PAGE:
Atmospheric electricity. Franklin’s experiments
About the middle of the eighteenth century the American scientist, Benjamin Franklin, came to the conclusion that lightning was a gigantic electric spark discharge occurring between two charged clouds or between a cloud and the earth. He had previously shown that it was possible to draw electricity from clouds by sending up a kite during a thunderstorm. The kite was anchored by a length of twine tied to a metal key. Attached to the key was a length of insulating silk ribbon whichFranklin held in his hand while he stood in a doorway to keep the silk dry. After the twine had been wetted by rain it became a conductor, and Franklin wasable to draw electric sparks from the key.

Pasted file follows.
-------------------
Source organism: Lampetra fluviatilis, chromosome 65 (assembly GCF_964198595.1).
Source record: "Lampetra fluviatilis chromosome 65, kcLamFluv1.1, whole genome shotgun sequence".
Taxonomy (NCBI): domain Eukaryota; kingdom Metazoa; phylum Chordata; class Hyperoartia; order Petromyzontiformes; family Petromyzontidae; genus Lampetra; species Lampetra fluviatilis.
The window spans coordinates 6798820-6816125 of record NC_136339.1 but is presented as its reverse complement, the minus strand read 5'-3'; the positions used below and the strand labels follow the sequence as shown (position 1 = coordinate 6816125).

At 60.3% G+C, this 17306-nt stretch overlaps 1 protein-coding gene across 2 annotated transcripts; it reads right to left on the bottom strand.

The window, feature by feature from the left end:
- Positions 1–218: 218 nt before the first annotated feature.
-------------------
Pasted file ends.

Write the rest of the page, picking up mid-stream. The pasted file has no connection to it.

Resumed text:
Being acquainted with point action, Franklin next suggested that a vertical insulated iron rod ought to become charged when a thundercloud passes over it. Without realizing the danger to which they were exposing themselves, a number of experimenters successfully tried out this experiment, using long pointed iron rods set up on the tops of high buildings. However, enthusiasm for this kind of research waned after the death, in 1753 of the scientist Georg Richmann, who was killed in Russia when his rod was struck by lightning.